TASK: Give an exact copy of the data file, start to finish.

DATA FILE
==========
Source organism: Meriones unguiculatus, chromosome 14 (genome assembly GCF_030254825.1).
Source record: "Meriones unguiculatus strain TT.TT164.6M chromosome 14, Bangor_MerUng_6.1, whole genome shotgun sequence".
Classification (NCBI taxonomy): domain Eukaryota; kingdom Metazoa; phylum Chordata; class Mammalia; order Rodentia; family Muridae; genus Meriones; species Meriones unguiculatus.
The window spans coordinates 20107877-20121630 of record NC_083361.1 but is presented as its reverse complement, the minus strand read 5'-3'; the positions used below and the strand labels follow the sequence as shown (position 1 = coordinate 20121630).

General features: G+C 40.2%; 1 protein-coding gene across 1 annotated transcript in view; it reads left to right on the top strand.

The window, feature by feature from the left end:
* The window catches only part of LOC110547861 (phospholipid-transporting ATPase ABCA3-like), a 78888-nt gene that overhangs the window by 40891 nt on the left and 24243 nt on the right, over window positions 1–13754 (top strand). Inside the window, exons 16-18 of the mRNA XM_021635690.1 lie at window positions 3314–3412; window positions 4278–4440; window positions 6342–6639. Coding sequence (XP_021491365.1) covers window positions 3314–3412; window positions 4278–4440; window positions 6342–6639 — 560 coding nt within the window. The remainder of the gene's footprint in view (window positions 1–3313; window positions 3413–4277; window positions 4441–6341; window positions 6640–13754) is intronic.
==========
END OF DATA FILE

Source organism: Meriones unguiculatus, chromosome 14 (genome assembly GCF_030254825.1).
Source record: "Meriones unguiculatus strain TT.TT164.6M chromosome 14, Bangor_MerUng_6.1, whole genome shotgun sequence".
Classification (NCBI taxonomy): domain Eukaryota; kingdom Metazoa; phylum Chordata; class Mammalia; order Rodentia; family Muridae; genus Meriones; species Meriones unguiculatus.
The window spans coordinates 20107877-20121630 of record NC_083361.1 but is presented as its reverse complement, the minus strand read 5'-3'; the positions used below and the strand labels follow the sequence as shown (position 1 = coordinate 20121630).

General features: G+C 40.2%; 1 protein-coding gene across 1 annotated transcript in view; it reads left to right on the top strand.

The window, feature by feature from the left end:
* The window catches only part of LOC110547861 (phospholipid-transporting ATPase ABCA3-like), a 78888-nt gene that overhangs the window by 40891 nt on the left and 24243 nt on the right, over window positions 1–13754 (top strand). Inside the window, exons 16-18 of the mRNA XM_021635690.1 lie at window positions 3314–3412; window positions 4278–4440; window positions 6342–6639. Coding sequence (XP_021491365.1) covers window positions 3314–3412; window positions 4278–4440; window positions 6342–6639 — 560 coding nt within the window. The remainder of the gene's footprint in view (window positions 1–3313; window positions 3413–4277; window positions 4441–6341; window positions 6640–13754) is intronic.